THE CAPITAL, TALLAHASSEE, Dec. 15, 2010 --
The most recent chairman of the House’s transportation budget committee wants to run the state Department of Transportation, joining several current and former heads of other states’ highway agencies as applicants for DOT secretary.
Rep. Rich Glorioso, R-Plant City, who had chaired the House Transportation and Economic Appropriations Committee the last two years, is one of 29 applicants whose applications have been received so far by the panel that vets potential Department of Transportation secretaries for Florida governors. That panel, the Florida Transportation Commission, extended the original Dec. 10 deadline for applications to Dec. 31, so more candidates may be forthcoming.
So far, Glorioso is the only member of the Florida Legislature in the running, though at least one other lawmaker, Sen. Paula Dockery, R-Lakeland, is rumored to be interested. Glorioso said he is not sure Dockery will apply for the job, though he has let her know that he would.
“Paula and I kept in touch,” he told the News Service of Florida Thursday. “I don’t know what she’s going to do. I know she’s got a lot of talents she wants to offer too.”
Dockery, who has seen her power in the Florida Senate diminished after her brief anti-Tallahassee gubernatorial run, endorsed Scott shortly after she ended her own bid for the Republican gubernatorial nomination. She was considered a possible contender to be his running mate and since then, her name has come up frequently as a possible transportation secretary.
Appearing on a state political show over the weekend, she did little to discourage the talk, though thus far, she has not submitted a resume.
“I would consider it," Dockery said when asked if she was interested in replacing outgoing DOT Secretary Stephanie Kopelousos. "All options are on the table…but that's certainly not something I'm working on.”
Glorioso, however, is. He told the News Service that his experience in municipal government – he’s a former chairman of the Hillsborough County Metropolitan Planning Organization – and his time at the helm of both House committees dealing with transportation make him a good fit for DOT Secretary.
“I think I’ve got a pretty good resume, pretty good talent and I’m offering it up to the governor,” he said. “If he can find a place for me, that’d be great.”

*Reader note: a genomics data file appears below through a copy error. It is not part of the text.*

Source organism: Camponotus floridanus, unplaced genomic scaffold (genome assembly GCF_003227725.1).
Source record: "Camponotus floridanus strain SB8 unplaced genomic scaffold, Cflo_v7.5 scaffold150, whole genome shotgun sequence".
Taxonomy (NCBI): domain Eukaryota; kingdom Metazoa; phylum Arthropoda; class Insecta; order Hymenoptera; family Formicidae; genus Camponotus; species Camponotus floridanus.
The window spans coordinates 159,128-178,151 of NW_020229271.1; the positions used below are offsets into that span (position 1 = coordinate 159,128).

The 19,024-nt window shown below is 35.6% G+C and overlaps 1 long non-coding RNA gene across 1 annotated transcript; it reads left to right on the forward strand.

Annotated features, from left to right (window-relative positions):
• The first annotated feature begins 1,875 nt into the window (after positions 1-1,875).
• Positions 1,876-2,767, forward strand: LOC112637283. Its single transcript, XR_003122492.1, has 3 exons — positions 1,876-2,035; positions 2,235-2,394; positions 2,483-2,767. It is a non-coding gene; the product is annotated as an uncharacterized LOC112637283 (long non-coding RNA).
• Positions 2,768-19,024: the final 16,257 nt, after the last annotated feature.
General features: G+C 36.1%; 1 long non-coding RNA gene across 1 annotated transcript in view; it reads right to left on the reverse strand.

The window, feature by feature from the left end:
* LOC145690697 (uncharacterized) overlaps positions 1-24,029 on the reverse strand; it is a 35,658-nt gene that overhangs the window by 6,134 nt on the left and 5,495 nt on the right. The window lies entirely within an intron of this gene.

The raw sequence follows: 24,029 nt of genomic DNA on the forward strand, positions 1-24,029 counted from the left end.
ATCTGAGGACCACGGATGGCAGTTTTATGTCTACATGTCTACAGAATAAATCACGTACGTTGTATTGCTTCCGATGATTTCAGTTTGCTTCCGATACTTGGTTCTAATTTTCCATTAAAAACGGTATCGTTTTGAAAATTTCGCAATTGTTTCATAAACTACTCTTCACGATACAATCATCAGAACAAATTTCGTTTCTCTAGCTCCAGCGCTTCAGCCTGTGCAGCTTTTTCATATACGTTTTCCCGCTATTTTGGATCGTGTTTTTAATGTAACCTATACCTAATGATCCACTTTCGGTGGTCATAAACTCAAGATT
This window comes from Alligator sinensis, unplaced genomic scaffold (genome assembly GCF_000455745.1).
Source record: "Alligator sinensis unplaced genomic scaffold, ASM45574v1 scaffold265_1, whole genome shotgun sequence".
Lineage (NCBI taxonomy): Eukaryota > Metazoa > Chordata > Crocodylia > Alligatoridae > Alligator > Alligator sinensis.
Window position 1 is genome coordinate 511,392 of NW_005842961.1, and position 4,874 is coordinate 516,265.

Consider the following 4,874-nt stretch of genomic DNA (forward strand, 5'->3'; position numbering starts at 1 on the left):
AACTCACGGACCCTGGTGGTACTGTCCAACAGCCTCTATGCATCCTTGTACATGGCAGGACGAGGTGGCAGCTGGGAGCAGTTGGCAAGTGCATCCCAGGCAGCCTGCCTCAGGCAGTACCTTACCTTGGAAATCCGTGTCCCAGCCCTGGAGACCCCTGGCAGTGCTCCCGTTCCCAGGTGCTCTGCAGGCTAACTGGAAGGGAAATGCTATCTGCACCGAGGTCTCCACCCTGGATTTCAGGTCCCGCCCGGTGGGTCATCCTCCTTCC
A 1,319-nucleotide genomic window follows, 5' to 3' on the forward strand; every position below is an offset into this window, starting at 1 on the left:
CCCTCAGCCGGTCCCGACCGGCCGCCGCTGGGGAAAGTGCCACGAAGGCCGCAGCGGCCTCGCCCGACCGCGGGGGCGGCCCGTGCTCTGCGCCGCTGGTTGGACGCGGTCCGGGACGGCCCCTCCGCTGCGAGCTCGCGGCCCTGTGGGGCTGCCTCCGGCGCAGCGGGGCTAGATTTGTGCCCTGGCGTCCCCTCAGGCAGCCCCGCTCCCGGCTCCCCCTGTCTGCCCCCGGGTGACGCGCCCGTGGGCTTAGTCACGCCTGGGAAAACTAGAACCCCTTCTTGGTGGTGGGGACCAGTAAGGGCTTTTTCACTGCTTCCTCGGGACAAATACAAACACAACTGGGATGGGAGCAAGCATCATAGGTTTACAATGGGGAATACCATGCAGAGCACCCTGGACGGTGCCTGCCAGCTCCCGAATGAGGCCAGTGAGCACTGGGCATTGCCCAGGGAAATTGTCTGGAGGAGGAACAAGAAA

Glorioso, a former colonel in the U.S. Air Force, also touted his military background, which he said gave him experience “leading large organizations that needed to be transformed.”
He said he had not spoken at length about the position with Scott, who is himself a veteran of the U.S. Navy. Glorioso said only that he told the incoming governor that he was applying for the DOT post.
Other candidates in the running include the current and former heads of the Idaho, Vermont and Minnesota Departments of Transportation, who would find warmer weather should they be selected to lead the Sunshine State’s DOT. Three other applicants have experience with the Oregon, Puerto Rico and Wisconsin transportation departments, though they did not lead them.
“I have a record of excellent performance as Secretary of Transportation in Vermont during a period of almost seven years, appointed by governors of both parties,” Patrick Garahan, who led the Green Mountain State’s transportation department from 1983 to 1986 and from 1991 to 1995, wrote in a letter to Florida Transportation Commission Chairman Marcos Machena. “In that position, I have supervised over 1,300 employees with a budget of over $300 million annually and a total capital program of over $700 million.”
By contrast, Florida’s 2010-2011 budget contained more than $7 billion in transportation spending and the state has 7,426 transportation employees statewide.
Current Minnesota Transportation Commissioner Thomas Sorel, who has been at the helm of that state’s DOT since 2008, noted he has led a state agency of 5,000 employees with a $4.3 billion biennial budget.
Former Idaho Transportation Director Pamela Lowe, who was in that position from 2006 to 2009, leaned heavily on her experience leading her state’s agency too, saying it had 1,800 employees and a $600 million budget.
“During my tenure, I forged new partnerships with groups such as the Association of General Contractors, local governments, and private,” she said on her resume. “I introduced new and efficient processes to the department, enabling savings of millions of dollars per year.”
Lowe also worked from 1986 to 1993 in the Arizona Department of Transportation, though she was not in charge there.
Two very recent college graduates also applied. As graduates of Florida A&M University, Sontaria McGary and Ashelee Slater are familiar with Tallahassee. However, considering they just finished college in August and May 2010 respectively, they likely won’t get much consideration for replacing Kopelousos next year.
Transportation Commission spokeswoman Lisa Stone said the original schedule called for creating a short-list of candidates to interviewed and conducting background checks on them by Dec. 28, holding the interviews Jan. 13 and providing Gov.-elect Scott with three names to choose from Jan. 14. But with the deadline for applications being extended until Dec. 31, the whole process will be pushed back a few weeks, Stone said.